The Basilica of Saint Severinus is built upon a Christian necropolis dating to the 4th century CE. The epitaph of Flavinus was engraved beneath a representation of a chrism on the lid of a sarcophagus dating to between 365 and 385 CE, testifying to the Christian presence in Bordeaux to Late Antiquity. Today, it is housed in the Museum of Aquitaine in Bordeaux.
At the beginning of the 11th century, the canons of the basilica decided to commence a major reconstruction. It has the shape of a robust Romanesque church in the basilical form. During the course of the 11th through 13th centuries the nave and the choir were built. In the 13th century, the canons ordered the construction of the southern entry which is surmounted by a porch with a belfry built in the Renaissance style. The entrance consists of a large bay flanked by two blind arches and is decorated with fourteen carved statues representing the twelve apostles and two female statues representing the Synagogue and the Church. The church has three tympana: the main one is decorated with scenes from the Resurrection and the Judgement; the left has a representation of the holy women who visited the tomb; and the right depicts the arrival of Saint Severinus according to Saint Amand's dream. The five-sided porch that leads to it was built later.
The 14th and 15th centuries mark the construction of several chapels. One of them was the Chapel of Madonna of the Rose which was dedicated to the Virgin. It contains an altar that was consecrated by Archbishop Pey Berland in 1444. It was designed in the flamboyant Gothic architecture reminiscent of that found in late-15th-century Normandy and England.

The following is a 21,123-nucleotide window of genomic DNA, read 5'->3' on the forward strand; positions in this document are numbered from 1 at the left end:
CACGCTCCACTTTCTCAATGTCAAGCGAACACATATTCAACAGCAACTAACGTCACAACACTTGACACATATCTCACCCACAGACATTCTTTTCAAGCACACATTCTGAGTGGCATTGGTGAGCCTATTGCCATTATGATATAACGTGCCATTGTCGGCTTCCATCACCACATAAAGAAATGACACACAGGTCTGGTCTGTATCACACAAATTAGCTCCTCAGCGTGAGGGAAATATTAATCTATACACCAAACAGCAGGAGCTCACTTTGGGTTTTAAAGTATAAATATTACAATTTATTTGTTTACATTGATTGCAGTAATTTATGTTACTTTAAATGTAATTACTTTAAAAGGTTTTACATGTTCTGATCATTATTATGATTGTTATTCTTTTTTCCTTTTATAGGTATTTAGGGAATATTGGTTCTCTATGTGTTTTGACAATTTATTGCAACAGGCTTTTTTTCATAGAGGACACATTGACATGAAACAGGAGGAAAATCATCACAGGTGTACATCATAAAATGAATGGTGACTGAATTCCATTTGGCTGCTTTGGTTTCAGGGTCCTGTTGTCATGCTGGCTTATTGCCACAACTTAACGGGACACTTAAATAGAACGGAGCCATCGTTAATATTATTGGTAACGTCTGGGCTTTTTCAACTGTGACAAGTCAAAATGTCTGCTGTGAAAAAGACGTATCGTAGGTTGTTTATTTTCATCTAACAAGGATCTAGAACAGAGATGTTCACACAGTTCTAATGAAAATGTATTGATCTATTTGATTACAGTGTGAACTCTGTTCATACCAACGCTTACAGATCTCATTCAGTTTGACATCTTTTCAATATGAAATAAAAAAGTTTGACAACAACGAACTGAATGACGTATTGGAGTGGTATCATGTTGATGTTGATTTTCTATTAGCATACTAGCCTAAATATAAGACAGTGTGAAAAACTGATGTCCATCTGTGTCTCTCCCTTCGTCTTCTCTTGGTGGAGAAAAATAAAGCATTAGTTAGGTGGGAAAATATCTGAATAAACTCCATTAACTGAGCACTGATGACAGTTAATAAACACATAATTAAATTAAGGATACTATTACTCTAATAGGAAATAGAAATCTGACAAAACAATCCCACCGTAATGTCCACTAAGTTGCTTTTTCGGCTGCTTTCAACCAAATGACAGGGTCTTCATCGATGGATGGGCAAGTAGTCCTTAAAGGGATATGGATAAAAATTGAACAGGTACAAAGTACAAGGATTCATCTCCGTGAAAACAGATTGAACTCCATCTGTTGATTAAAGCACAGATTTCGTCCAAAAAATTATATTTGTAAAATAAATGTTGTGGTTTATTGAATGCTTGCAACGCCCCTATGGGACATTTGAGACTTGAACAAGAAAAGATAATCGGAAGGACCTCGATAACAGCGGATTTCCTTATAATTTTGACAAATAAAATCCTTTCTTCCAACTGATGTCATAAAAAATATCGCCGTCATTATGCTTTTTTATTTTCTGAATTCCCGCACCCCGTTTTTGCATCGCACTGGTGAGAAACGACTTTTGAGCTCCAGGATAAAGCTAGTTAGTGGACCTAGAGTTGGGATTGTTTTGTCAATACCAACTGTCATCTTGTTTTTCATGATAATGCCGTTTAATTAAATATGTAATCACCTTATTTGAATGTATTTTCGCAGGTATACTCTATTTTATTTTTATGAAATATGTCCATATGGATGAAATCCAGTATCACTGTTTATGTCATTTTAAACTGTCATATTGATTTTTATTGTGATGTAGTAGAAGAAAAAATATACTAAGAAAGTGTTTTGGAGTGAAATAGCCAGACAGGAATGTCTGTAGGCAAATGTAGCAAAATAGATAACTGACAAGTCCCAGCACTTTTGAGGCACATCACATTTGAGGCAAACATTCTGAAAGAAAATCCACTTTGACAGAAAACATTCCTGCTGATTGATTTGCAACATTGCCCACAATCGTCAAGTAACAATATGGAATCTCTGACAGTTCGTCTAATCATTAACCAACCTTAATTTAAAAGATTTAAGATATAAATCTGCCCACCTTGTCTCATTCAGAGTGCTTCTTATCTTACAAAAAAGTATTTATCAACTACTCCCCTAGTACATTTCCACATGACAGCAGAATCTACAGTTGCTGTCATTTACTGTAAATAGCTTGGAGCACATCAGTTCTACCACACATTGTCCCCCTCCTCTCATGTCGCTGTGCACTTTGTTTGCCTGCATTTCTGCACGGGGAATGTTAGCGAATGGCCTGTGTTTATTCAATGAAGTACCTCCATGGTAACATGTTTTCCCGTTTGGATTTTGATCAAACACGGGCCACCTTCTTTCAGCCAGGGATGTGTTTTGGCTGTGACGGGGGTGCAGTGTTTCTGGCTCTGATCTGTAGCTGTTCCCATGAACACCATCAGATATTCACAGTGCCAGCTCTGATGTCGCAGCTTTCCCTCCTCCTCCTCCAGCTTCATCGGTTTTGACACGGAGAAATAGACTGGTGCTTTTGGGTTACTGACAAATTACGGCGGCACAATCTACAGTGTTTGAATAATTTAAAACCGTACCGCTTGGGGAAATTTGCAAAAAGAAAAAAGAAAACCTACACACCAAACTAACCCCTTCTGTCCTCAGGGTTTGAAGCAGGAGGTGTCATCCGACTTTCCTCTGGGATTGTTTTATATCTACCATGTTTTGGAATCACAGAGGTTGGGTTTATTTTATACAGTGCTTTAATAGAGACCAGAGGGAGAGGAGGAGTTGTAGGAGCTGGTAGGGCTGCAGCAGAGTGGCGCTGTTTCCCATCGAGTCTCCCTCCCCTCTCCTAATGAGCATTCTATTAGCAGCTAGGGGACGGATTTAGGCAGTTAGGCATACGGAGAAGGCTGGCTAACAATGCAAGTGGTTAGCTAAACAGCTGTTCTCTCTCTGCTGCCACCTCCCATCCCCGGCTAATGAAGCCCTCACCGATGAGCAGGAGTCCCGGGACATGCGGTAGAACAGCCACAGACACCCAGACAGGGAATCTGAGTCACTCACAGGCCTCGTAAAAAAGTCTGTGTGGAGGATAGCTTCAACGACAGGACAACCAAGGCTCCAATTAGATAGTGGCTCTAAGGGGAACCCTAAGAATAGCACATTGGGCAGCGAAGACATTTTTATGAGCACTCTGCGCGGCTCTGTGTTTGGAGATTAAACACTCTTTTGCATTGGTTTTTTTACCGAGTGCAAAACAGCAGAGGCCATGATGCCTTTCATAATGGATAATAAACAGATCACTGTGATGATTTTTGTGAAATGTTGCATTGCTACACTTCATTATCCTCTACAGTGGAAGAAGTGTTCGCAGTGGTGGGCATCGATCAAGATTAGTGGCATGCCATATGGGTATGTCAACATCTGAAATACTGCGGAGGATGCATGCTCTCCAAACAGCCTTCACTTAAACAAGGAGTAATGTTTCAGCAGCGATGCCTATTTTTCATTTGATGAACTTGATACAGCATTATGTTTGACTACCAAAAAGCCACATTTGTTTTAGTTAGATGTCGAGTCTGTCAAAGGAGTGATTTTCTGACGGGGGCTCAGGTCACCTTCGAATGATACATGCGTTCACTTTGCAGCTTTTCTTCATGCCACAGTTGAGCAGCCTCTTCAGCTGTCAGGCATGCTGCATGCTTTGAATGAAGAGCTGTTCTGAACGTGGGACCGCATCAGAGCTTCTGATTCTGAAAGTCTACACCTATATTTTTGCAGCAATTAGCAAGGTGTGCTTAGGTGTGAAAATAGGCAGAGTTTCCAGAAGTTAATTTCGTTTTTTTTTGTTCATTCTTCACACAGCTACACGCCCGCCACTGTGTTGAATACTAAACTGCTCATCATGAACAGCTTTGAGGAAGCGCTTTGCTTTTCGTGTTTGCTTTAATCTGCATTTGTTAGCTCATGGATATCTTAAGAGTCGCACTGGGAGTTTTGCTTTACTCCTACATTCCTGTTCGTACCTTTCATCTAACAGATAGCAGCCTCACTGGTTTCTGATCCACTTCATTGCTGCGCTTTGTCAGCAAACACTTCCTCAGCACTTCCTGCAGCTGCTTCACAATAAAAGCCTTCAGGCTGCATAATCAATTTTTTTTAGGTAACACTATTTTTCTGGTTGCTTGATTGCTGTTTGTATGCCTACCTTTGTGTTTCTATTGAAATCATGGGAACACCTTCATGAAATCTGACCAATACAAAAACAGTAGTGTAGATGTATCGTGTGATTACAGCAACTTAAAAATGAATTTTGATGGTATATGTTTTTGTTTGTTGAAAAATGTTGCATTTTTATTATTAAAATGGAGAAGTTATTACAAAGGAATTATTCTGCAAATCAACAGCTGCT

Twice in 1566 and 1698, parts of the church's vault structure collapsed causing serious damage. At the beginning of the 18th century, the architect Jean-Baptiste Augier was charged with rebuilding and bracing them with pillars equipped with stone belt courses.
The basilica has benefited from restoration in recent decades. The roofs were redone, as were upper parts of the basilica. The chapels of Madonna of the Rose and Saint John as well as choir were restored. The church is then inscribed as a UNESCO World Heritage Site in 1998 due to it being the head of one of the Ways of Saint James of Compostela.
The church has retained an ornate 15th-century episcopal pulpit that still has its armrests, backrest and dais. This is a very significant item as it is reserved for the new archbishop of Bordeaux who must take an oath on the relics of Saint Severinus before he is nominated.
The choir still houses thirty-two of the forty-seven stalls from the 15th century. These stalls were intended for the chapter. They are decorated with images of saints, prophets and satirical scenes.
The Basilica of Saint Severinus has a number of well-maintained medieval statues. Among them, are the 13th-century Our Lady of Glad Tidings, the 14th-century alabaster Madonna of the Rose and one of Saint Martial.
The ancient crypt houses sepulchres of the Merovingian family.References:
The Church of St Donatus name refers to Donatus of Zadar, who began construction on this church in the 9th century and ended it on the northeastern part of the Roman forum. It is the largest Pre-Romanesque building in Croatia.
The beginning of the building of the church was placed to the second half of the 8th century, and it is supposed to have been completed in the 9th century. The Zadar bishop and diplomat Donat (8th and 9th centuries) is credited with the building of the church. He led the representations of the Dalmatian cities to Constantinople and Charles the Great, which is why this church bears slight resemblance to Charlemagne"s court chapels, especially the one in Aachen, and also to the Basilica of San Vitale in Ravenna. It belongs to the Pre-Romanesque architectural period.
The circular church, formerly domed, is 27 m high and is characterised by simplicity and technical primitivism.